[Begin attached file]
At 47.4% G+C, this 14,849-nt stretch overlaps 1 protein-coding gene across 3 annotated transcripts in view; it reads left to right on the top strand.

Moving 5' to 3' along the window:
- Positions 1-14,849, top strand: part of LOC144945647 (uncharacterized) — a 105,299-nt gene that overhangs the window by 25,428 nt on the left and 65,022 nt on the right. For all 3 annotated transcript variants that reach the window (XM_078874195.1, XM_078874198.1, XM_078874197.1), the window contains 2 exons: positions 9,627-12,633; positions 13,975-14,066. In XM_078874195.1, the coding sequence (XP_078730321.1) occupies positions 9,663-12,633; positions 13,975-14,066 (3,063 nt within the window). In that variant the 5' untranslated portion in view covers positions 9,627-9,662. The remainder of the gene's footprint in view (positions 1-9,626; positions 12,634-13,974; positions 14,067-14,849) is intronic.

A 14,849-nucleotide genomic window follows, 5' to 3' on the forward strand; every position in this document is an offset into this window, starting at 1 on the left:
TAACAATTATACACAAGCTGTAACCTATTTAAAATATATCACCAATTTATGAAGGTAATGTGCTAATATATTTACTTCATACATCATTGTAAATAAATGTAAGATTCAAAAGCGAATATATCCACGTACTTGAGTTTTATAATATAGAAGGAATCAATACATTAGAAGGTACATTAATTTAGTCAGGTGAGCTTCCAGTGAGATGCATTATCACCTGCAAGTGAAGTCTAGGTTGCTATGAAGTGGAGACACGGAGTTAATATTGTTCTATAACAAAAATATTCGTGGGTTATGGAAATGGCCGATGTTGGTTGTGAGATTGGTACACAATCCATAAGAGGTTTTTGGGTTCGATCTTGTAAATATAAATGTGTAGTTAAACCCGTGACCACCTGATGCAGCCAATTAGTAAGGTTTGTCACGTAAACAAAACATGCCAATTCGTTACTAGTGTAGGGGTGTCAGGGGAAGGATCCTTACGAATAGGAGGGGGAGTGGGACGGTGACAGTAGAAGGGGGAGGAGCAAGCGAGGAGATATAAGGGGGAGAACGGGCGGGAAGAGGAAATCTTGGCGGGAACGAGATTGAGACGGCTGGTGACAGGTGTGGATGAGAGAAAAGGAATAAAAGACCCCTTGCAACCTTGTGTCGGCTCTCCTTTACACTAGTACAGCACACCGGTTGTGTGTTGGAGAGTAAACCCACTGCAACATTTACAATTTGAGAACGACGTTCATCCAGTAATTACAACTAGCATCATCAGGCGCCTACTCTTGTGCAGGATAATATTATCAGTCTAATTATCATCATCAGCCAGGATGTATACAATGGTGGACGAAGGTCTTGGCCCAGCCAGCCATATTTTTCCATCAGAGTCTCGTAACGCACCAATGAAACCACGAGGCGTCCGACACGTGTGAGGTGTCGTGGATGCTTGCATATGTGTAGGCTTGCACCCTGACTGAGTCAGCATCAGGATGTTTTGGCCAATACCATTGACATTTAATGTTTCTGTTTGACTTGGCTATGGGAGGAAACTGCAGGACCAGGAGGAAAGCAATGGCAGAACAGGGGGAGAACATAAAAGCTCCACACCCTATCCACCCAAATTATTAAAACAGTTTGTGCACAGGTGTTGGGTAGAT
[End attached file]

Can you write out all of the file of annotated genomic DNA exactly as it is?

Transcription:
At 47.4% G+C, this 14,849-nt stretch overlaps 1 protein-coding gene across 3 annotated transcripts in view; it reads left to right on the top strand.

Moving 5' to 3' along the window:
- Positions 1-14,849, top strand: part of LOC144945647 (uncharacterized) — a 105,299-nt gene that overhangs the window by 25,428 nt on the left and 65,022 nt on the right. For all 3 annotated transcript variants that reach the window (XM_078874195.1, XM_078874198.1, XM_078874197.1), the window contains 2 exons: positions 9,627-12,633; positions 13,975-14,066. In XM_078874195.1, the coding sequence (XP_078730321.1) occupies positions 9,663-12,633; positions 13,975-14,066 (3,063 nt within the window). In that variant the 5' untranslated portion in view covers positions 9,627-9,662. The remainder of the gene's footprint in view (positions 1-9,626; positions 12,634-13,974; positions 14,067-14,849) is intronic.

A 14,849-nucleotide genomic window follows, 5' to 3' on the forward strand; every position in this document is an offset into this window, starting at 1 on the left:
TAACAATTATACACAAGCTGTAACCTATTTAAAATATATCACCAATTTATGAAGGTAATGTGCTAATATATTTACTTCATACATCATTGTAAATAAATGTAAGATTCAAAAGCGAATATATCCACGTACTTGAGTTTTATAATATAGAAGGAATCAATACATTAGAAGGTACATTAATTTAGTCAGGTGAGCTTCCAGTGAGATGCATTATCACCTGCAAGTGAAGTCTAGGTTGCTATGAAGTGGAGACACGGAGTTAATATTGTTCTATAACAAAAATATTCGTGGGTTATGGAAATGGCCGATGTTGGTTGTGAGATTGGTACACAATCCATAAGAGGTTTTTGGGTTCGATCTTGTAAATATAAATGTGTAGTTAAACCCGTGACCACCTGATGCAGCCAATTAGTAAGGTTTGTCACGTAAACAAAACATGCCAATTCGTTACTAGTGTAGGGGTGTCAGGGGAAGGATCCTTACGAATAGGAGGGGGAGTGGGACGGTGACAGTAGAAGGGGGAGGAGCAAGCGAGGAGATATAAGGGGGAGAACGGGCGGGAAGAGGAAATCTTGGCGGGAACGAGATTGAGACGGCTGGTGACAGGTGTGGATGAGAGAAAAGGAATAAAAGACCCCTTGCAACCTTGTGTCGGCTCTCCTTTACACTAGTACAGCACACCGGTTGTGTGTTGGAGAGTAAACCCACTGCAACATTTACAATTTGAGAACGACGTTCATCCAGTAATTACAACTAGCATCATCAGGCGCCTACTCTTGTGCAGGATAATATTATCAGTCTAATTATCATCATCAGCCAGGATGTATACAATGGTGGACGAAGGTCTTGGCCCAGCCAGCCATATTTTTCCATCAGAGTCTCGTAACGCACCAATGAAACCACGAGGCGTCCGACACGTGTGAGGTGTCGTGGATGCTTGCATATGTGTAGGCTTGCACCCTGACTGAGTCAGCATCAGGATGTTTTGGCCAATACCATTGACATTTAATGTTTCTGTTTGACTTGGCTATGGGAGGAAACTGCAGGACCAGGAGGAAAGCAATGGCAGAACAGGGGGAGAACATAAAAGCTCCACACCCTATCCACCCAAATTATTAAAACAGTTTGTGCACAGGTGTTGGGTAGAT